Monday, May 20, 2013

Sliema to host street art festival

The Malta Independent 20th May 2013

The Sliema promenade will serve as an exhibition space – and as a canvas – for a wide selection of street artists late next month, for the first edition of the Sliema Street Art Festival. It will take place between June 28-30, but the artworks themselves are set to remain on site all summer. John Cordina writes

The event is the brainchild of Add More Colors, a company which focuses on street art and graffiti and which seeks to enable artists to live on their talent. The company was founded in Sweden, but has been based in Malta since 2009.

AMC director and Sliema resident Peter Brobeck, one of the festival’s organisers, notes that the company admired the country’s attitude towards art, stating that it is “light years ahead of Sweden when it came to open-mindedness and appreciation towards art.”

The Sliema local council has already backed street art initiatives: last summer, a wall beneath the Qui-Si-Sana promenade was decorated by a number of street artists as part of the “Putting Colour in the Streets” project.

The festival came about when the company sought to obtain permits to paint the wall. In the process, Mr Brobeck met Sliema local councillor Pierre Portelli through a mutual friend, and it was through the ensuing discussions that plans to organise the festival were set in motion.

The local council’s blessing provided the organisers – a team of four, including Mr Brobeck – with an ideal exhibition space: the Sliema promenade, starting from the G─žar id-Dud area all the way to Balluta Bay, including the Independence Garden.

The promenade, popular with locals and tourists alike, has hosted a number of art exhibitions in past years, but nothing on this scale.

Organising such a large-scale event brings “tons of challenges,” Mr Brobeck acknowledges, and the organisers aim to create a festival fit for people of all ages and origins.

In the spirit of street art, participation is open to anyone, “regardless of age, citizenship or education.” The only prerequisite, the organisers stress, is “quality and vigour.”

Nine foreign acts – eight solo artists and a sibling duo – have confirmed that they will be participating in the festival. They are David Walker (England), Tank (Germany), Mr Dheo (Portugal), Shaka (France), Sofles (Australia), Smates (Belgium), Steve Locatelli (Belgium), Kayo Natez (Germany) and Brohemia (Sweden).

The festival’s artworks will include traditional graffiti, stencil graffiti, sculptures, sticker art, wheat-pasting, street posters, art intervention, guerrilla art and street installations.

The Independence Garden will be hosting an exhibition area for canvas art, street art photography and sculpture, but artworks will also be set up on easels across the promenade. Over 100 easels are to be set up for artists to exhibit their work, and over 200 square metres of walls will be available for wall art.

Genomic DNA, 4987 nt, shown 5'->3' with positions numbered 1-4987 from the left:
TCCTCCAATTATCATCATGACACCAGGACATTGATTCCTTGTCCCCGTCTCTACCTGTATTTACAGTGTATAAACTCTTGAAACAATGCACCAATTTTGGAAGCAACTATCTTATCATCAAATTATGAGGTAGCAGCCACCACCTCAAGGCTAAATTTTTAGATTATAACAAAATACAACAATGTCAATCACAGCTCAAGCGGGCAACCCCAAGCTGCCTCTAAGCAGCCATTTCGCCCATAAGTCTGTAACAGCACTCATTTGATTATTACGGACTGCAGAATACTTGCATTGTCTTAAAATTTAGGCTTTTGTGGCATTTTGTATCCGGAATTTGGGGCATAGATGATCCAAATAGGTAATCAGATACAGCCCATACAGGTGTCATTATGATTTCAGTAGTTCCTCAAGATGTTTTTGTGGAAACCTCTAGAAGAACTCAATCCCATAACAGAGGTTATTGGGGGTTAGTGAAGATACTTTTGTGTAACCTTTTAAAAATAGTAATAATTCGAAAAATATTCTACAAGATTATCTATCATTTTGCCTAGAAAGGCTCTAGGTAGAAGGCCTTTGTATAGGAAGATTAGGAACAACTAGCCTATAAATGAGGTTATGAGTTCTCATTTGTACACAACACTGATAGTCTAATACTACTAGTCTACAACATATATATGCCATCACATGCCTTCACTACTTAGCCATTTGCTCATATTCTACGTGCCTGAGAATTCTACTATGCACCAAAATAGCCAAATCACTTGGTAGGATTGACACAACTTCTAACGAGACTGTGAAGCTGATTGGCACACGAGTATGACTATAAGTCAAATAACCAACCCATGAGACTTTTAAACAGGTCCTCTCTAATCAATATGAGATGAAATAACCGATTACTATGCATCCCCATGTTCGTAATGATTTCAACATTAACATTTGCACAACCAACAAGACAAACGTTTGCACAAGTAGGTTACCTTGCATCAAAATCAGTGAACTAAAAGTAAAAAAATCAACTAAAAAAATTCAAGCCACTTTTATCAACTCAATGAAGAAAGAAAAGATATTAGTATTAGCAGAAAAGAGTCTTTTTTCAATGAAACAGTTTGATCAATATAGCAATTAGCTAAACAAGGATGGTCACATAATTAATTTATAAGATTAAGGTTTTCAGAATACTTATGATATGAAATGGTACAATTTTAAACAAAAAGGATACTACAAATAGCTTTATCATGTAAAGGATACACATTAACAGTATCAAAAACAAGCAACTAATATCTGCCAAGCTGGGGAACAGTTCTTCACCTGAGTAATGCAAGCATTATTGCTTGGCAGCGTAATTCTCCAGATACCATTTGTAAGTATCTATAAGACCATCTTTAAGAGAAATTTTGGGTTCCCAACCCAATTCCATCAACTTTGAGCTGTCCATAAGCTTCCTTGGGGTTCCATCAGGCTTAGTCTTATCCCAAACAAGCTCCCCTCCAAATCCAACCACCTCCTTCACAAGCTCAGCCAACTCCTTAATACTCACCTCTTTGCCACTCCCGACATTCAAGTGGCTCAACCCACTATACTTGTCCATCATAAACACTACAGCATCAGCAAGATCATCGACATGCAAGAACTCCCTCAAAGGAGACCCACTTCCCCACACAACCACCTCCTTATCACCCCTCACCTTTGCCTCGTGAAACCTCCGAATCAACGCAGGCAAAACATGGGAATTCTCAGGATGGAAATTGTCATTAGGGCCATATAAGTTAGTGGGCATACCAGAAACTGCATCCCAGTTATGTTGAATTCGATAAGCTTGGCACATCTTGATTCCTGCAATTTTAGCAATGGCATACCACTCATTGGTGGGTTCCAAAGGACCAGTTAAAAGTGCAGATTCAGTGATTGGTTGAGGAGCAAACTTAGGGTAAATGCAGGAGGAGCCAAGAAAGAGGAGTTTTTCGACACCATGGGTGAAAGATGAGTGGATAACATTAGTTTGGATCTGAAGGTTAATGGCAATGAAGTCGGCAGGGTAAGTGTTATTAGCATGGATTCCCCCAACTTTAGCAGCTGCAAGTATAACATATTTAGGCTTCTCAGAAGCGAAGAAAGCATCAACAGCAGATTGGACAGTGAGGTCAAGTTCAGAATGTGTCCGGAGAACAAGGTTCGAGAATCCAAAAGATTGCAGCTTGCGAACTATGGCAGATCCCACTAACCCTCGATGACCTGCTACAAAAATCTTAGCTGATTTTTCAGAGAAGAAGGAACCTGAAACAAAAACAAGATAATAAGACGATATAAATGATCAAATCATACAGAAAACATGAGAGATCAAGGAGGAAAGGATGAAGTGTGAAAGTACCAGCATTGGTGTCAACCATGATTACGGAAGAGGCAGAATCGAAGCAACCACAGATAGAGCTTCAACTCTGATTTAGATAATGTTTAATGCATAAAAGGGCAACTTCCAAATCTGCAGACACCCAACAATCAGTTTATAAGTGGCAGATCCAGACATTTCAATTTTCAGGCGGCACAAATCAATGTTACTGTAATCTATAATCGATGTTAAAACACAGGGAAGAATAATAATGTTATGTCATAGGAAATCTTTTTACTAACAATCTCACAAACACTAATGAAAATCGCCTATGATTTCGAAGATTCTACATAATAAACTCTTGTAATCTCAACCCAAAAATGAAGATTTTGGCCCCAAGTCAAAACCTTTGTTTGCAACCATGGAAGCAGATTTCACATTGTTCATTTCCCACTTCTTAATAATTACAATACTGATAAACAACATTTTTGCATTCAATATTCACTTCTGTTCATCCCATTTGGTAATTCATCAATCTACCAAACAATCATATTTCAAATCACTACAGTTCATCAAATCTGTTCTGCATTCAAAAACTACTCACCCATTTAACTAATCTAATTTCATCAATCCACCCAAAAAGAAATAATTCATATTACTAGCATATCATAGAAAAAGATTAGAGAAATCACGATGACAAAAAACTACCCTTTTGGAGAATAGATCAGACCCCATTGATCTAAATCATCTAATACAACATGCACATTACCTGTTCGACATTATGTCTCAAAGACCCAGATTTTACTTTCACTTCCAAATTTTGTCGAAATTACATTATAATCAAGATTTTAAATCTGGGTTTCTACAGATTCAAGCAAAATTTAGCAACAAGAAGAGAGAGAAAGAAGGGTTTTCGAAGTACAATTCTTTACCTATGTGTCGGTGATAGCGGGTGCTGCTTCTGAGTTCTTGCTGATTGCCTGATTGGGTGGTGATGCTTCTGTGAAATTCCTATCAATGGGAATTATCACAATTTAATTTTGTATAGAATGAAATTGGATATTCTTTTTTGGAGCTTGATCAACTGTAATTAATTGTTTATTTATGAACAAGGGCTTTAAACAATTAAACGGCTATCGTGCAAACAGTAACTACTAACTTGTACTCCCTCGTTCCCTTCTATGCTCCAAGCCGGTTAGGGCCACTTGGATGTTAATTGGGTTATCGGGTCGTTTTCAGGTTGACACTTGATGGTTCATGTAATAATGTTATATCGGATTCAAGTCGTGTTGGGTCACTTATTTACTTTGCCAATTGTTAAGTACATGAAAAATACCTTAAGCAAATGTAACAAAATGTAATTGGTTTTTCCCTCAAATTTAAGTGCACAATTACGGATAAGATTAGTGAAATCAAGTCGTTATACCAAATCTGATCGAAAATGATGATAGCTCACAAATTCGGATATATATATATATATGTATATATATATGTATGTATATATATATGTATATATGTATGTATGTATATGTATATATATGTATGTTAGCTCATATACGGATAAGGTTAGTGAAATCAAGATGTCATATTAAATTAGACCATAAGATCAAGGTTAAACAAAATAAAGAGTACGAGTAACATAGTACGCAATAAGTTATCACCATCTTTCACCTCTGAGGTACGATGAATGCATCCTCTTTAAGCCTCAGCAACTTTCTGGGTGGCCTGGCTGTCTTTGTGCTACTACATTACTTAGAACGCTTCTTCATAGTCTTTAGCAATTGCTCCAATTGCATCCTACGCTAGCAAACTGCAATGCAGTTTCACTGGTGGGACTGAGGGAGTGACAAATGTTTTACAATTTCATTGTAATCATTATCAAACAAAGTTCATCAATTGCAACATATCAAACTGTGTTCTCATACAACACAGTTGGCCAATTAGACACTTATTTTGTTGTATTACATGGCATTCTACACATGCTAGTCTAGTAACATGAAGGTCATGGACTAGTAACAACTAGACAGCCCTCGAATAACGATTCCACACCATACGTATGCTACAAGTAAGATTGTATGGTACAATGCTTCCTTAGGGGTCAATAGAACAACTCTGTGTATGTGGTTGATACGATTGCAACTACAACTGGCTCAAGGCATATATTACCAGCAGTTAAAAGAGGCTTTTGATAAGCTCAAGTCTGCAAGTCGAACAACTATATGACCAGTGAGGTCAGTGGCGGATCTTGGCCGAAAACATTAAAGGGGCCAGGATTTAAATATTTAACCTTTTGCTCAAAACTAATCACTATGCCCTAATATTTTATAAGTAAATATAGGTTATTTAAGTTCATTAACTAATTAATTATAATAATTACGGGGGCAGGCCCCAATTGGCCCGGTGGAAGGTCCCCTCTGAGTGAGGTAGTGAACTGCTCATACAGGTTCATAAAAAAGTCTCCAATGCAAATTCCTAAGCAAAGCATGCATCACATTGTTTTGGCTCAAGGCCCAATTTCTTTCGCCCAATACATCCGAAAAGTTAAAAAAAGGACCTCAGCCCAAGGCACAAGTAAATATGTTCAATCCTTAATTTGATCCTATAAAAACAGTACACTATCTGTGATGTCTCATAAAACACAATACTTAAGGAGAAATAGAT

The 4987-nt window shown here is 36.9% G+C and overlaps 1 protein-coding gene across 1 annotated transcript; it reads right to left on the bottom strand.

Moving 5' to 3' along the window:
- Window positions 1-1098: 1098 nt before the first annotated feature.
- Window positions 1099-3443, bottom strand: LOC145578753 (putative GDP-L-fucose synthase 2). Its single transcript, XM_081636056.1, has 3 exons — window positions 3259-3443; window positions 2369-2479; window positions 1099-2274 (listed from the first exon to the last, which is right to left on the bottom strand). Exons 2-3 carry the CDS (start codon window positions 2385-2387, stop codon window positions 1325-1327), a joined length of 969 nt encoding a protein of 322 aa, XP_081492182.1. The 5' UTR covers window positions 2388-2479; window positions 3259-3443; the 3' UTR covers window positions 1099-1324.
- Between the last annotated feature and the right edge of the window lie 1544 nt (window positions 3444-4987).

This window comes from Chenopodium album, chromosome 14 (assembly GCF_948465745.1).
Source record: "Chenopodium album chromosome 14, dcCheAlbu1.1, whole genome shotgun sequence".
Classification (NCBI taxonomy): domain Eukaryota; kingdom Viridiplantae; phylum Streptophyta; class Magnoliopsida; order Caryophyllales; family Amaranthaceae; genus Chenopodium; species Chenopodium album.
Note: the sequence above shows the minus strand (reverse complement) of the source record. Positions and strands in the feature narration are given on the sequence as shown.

Naturally, the street art festival will not simply serve to exhibit works: live painting – as well as collaborations between artists – will also be taking place. And the local council, the organisers note, has given its blessing for participants to colour the promenade itself.

“Every part and object belonging to the Sliema promenade is a possible piece of art,” the event’s organisers state, naming gazebos, benches and phone booths as examples.

This may sound like a recipe for disaster, but Mr Brobeck stresses that this will be no free-for-all without any rules and guidelines.

“We don’t want the promenade to look like a paintball warzone,” he adds.

What the organisers are doing is to screen applications and carefully select the ones that they think will fit on the festival. Once this is done, the selected street artists will be assigned locations – spread across the festival area – to work on.

“So far we’ve only had great ideas and suggested collaborations... there are a lot of creative minds on this island,” Mr Brobeck explains.

The festival will not just host visual arts: appropriately enough, it is set to host a large number of street performers. Musicians and entertainers ranging from solitary buskers to large groups are invited to apply to participate: a number of mini sound systems will be placed in strategic spots along the promenade to allow performers to plug and play with ease.

The organisers plan to turn the festival into an annual event, with Mr Brobeck pointing out that Sliema presently lacks an annual festival of its own, in contrast to many other Maltese towns.

They are also confident that the artwork which will be displayed – and created – during the festival will be well received.

“I have always thought of the Maltese people as very open minded when it comes to street art and graffiti. The art form has grown very popular the last 10 years all around the world, and it’s exciting to live on an island where the people aren’t scared of trying out new things,” Mr Brobeck notes.

The event should have something to offer for people for all ages and personalities, he adds. What it will certainly do, he adds, is lead to a “colourful and pleasant promenade.”

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